• Worst President Ever (based on poll results).
  • The cost of Bush's Lie About Social Security To Hand-Picked Audiences Tour.
  • Fake Rumors of Memo's Fakeness. The right-wing blogosphere was full of hints and outright assertions that the Schiavo talking points memo was a Democratic trick. Now that the Washington Post has revealed it came from the office of Sen. Mel Martinez R-Fla., I look forward to their retractions. Said retractions will, I am sure, be accompanied by a sky full of pigs playing trombones and reservations for all at the Hades skating pond. Here's the single most grudging and ungracious rollback in all of journalism history.
  • Check out Ian Masters' Background Briefing, a breath of progressive fresh air from the Pacifica stations.

Computer Industry News

Craig Reynolds' Technobriefs

Pod people: Reuters reports on the phenomenal uptake rate of "podcasting" (using MP3 players to time-shift prerecorded radio-style shows): "That means more than 6 million people are listening to a form of communication that emerged only last year" according to the report (PDF) from the Pew Internet and American Life Project. There was even a little controversy about the numbers. Apple recently announced a nifty $30 gadget that lets you use your iPod to backup your digital camera (more).

Google maps with satellite imagery: as I have previously gushed, Google Maps is a great service with lovely map graphics [ed. note: also reported by Kevin Sullivan] which exhibits amazing technical virtuosity. They recently turned it up another notch by integrating satellite imagery from Keyhole, now owned by Google. For example here is a nice picture of the area near my office. This all gave me a sense of déjà vu which sent me digging through the Internet Archive for this May 2002 Technobriefs item (3rd from bottom) about a similar service then being offered by MapQuest.

Online media: search and collections: Google announced that it would expand it existing video search (mentioned here in January) to include non-broadcast video. If you are looking for free content to use, or a place to offer your content for use, look at sites like Ourmedia and Flickr. See this excellent survey of such resources. A look at "tagging" media, the key to the usefulness of sites like Flickr: Picking Up Where Search Leaves Off.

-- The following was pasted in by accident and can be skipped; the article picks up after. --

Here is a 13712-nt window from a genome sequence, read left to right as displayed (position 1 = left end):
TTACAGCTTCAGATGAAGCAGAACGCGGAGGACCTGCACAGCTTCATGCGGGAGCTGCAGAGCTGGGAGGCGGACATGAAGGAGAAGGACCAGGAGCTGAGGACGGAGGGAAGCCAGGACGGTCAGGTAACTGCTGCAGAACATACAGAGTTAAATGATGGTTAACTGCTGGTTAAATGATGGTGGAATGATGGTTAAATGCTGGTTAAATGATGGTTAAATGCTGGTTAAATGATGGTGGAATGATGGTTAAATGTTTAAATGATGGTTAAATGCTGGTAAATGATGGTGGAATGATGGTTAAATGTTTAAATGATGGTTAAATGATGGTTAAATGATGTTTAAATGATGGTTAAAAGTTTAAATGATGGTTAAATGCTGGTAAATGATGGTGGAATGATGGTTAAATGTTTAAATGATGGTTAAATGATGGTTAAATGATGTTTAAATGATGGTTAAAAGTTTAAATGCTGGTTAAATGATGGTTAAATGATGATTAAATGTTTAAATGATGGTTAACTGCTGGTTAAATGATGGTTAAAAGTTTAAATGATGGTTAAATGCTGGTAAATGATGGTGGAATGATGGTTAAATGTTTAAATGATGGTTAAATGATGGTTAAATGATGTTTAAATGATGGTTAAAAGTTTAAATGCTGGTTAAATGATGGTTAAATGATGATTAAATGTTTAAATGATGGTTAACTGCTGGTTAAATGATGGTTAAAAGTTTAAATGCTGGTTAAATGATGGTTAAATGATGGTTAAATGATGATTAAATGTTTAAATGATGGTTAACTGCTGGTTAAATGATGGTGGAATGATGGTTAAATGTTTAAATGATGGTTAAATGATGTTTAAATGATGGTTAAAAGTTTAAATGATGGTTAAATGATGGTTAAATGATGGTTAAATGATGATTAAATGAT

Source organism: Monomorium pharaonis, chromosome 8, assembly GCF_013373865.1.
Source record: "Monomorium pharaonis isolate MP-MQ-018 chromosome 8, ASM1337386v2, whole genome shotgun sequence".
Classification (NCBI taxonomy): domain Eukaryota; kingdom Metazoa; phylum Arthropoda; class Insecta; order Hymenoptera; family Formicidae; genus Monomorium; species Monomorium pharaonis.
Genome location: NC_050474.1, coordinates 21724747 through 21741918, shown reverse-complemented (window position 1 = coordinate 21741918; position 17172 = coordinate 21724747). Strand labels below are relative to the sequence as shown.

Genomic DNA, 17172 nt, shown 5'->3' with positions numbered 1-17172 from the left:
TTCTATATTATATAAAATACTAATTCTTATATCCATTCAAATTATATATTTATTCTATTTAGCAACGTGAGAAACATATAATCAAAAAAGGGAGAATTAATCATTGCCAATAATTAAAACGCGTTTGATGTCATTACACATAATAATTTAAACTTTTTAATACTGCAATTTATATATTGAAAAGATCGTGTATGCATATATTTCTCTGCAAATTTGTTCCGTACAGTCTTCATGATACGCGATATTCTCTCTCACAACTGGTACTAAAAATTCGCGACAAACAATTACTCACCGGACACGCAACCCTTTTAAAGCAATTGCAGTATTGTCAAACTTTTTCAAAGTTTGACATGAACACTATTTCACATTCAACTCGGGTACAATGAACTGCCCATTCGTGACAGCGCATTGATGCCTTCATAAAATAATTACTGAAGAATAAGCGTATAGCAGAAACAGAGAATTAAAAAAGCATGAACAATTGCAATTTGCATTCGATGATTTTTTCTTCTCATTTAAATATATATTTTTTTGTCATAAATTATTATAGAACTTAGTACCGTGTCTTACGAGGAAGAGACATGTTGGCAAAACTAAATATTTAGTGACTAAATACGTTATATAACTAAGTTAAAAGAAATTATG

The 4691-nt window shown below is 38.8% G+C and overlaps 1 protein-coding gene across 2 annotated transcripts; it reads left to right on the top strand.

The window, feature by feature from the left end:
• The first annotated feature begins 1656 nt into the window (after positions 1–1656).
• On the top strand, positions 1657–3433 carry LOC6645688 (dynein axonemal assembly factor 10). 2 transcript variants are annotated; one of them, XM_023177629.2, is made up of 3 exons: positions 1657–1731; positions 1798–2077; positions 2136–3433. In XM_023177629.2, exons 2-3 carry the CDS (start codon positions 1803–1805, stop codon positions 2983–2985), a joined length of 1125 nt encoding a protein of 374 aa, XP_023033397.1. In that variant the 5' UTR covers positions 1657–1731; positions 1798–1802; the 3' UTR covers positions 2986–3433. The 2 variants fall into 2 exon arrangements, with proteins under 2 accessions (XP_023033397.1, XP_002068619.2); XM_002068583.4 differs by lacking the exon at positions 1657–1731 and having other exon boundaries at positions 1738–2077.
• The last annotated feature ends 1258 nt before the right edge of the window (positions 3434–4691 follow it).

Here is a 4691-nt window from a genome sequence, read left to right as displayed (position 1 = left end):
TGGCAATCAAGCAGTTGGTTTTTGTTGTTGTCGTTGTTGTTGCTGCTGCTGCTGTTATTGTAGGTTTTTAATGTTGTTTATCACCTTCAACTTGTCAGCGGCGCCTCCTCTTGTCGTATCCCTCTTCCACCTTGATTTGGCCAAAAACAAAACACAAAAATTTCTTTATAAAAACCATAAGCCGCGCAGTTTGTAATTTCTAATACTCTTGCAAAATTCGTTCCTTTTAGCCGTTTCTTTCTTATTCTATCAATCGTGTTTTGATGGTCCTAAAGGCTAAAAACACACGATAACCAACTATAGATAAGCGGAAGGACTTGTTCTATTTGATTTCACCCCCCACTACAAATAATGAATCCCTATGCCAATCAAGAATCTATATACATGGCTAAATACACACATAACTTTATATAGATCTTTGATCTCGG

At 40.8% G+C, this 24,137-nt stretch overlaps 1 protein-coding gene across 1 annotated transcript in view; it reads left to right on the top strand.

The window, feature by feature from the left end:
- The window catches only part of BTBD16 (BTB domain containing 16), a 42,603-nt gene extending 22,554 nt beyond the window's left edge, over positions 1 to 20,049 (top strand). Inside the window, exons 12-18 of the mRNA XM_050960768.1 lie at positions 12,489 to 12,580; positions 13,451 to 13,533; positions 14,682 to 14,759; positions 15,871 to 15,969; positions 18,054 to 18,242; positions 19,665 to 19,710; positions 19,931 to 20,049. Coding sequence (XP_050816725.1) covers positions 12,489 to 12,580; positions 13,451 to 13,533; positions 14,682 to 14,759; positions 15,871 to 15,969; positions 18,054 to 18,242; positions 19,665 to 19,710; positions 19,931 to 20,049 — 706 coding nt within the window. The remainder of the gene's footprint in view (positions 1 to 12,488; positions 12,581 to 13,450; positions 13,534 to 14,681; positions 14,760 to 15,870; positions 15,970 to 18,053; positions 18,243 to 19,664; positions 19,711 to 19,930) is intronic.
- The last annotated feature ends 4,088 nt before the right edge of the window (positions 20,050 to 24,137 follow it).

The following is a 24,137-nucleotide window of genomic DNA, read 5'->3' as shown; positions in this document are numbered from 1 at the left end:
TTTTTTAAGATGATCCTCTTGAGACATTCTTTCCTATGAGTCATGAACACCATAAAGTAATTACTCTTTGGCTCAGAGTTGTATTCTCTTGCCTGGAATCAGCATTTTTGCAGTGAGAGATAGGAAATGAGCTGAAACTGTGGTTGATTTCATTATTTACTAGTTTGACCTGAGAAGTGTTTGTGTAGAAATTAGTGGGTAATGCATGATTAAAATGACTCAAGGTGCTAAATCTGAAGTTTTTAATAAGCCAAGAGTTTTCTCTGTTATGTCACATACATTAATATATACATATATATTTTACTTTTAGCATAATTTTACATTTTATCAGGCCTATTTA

Technobits: update on Negroponte's $100 computer --- Next Big Tech Ideas May Be Small Ones --- Black holes 'do not exist' a reinterpretation of the data suggests they may actually be "dark-energy stars" --- threats posed by moon dust --- Shape-Shifting Robot Nanotech Swarms on Mars --- Robot translators decipher mountains of enemy messages --- Dabblers and Blowhards --- YaGoohoo!gle: split screen search results---Exploring the Right to Share, Mix and Burn.




The Upside of Anger

Again, with a movie for adults featuring adults. What, is Hollywood losing its mind? Oh wait, it is April, the tail end of Hollywood's famed "Elephant's Graveyard," that period between January and May where decent films that baffle the marketing departments are sent to die. Really, Kevin Costner, Joan Allen, or both of them deserve a nod for this film, but they won't get one because people only rarely earn Oscars for films that play in April. It's the story of a broken down woman and a broken down man who get together and find that the whole is greater than the sum of the parts. There are a couple of moments when you know exactly what is coming next, but they are outnumbered by the scenes where you don't. It also deals with the pain and trauma of parenthood. Wow, adult things in the traditional, non-porn sense of adult. I am just blown away. You will be too. A great film.


"Morty" Passes, The End Of News, Dan Grobstein File

The actor who played Morty Seinfeld has died, and Marjorie Wolfe has eulogized him.

Every journalist in America should be scared to death by this: Carnegie Reporter, Vol. 3, No. 2 | Abandoning the News

Dan Grobstein File

New York Times

  • OPINION | April 5, 2005
    Op-Ed Columnist: An Academic Question
    There are so few Republican university professors because the party tends to favor revelation over research.